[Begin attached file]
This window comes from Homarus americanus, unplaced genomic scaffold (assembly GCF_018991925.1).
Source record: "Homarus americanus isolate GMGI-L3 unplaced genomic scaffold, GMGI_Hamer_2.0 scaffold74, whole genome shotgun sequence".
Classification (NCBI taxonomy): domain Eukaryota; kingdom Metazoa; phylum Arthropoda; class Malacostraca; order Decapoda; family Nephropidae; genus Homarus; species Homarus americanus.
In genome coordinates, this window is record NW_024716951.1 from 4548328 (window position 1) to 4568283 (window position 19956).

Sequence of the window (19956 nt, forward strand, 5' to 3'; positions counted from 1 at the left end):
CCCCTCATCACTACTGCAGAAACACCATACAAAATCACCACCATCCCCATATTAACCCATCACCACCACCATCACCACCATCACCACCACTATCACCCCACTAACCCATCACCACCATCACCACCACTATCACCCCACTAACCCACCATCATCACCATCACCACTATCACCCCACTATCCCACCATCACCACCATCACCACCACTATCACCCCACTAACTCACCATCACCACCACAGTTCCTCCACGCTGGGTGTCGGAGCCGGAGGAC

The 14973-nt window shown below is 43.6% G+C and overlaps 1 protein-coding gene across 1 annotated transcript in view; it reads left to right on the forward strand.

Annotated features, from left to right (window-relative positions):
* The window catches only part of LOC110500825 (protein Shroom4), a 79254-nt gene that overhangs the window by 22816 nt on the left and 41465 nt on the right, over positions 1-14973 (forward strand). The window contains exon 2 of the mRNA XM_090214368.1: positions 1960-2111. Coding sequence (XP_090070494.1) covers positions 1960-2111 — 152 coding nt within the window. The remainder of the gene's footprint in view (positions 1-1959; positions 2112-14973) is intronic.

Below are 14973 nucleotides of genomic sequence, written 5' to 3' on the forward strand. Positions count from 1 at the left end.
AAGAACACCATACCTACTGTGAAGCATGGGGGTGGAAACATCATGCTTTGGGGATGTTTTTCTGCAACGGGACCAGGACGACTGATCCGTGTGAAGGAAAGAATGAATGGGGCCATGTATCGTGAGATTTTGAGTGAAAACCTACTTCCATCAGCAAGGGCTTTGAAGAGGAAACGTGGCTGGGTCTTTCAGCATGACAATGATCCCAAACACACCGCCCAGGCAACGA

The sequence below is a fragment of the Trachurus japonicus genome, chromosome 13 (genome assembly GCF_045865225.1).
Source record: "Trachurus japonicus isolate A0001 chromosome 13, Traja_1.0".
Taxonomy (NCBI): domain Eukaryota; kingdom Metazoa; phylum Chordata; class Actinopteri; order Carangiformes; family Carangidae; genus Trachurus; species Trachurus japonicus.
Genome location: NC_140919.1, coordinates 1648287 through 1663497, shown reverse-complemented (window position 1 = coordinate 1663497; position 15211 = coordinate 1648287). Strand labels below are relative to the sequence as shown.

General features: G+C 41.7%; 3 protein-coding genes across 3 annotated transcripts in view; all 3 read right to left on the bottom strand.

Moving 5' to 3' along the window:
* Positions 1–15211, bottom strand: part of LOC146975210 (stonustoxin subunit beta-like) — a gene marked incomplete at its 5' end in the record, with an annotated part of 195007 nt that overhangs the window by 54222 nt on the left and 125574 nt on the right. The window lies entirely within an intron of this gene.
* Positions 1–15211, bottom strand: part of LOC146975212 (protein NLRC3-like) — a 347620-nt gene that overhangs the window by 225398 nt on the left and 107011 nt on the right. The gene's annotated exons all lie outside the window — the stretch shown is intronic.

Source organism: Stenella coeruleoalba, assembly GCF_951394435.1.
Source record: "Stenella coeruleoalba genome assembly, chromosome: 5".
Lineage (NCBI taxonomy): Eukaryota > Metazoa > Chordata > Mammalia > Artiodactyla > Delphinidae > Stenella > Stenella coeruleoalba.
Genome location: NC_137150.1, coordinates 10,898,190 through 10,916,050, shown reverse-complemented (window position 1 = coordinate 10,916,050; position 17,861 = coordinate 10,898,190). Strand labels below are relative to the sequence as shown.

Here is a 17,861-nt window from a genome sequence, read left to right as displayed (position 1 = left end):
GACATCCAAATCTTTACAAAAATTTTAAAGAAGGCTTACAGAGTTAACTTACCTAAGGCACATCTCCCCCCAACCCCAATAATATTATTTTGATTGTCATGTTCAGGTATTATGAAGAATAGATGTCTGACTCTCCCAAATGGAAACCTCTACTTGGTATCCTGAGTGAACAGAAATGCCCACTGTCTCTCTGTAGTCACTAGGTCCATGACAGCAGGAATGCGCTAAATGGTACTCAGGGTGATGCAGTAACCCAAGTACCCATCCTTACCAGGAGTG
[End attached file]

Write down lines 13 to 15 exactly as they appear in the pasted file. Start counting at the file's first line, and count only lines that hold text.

Source record: "Trachurus japonicus isolate A0001 chromosome 13, Traja_1.0".
Taxonomy (NCBI): domain Eukaryota; kingdom Metazoa; phylum Chordata; class Actinopteri; order Carangiformes; family Carangidae; genus Trachurus; species Trachurus japonicus.
Genome location: NC_140919.1, coordinates 1648287 through 1663497, shown reverse-complemented (window position 1 = coordinate 1663497; position 15211 = coordinate 1648287). Strand labels below are relative to the sequence as shown.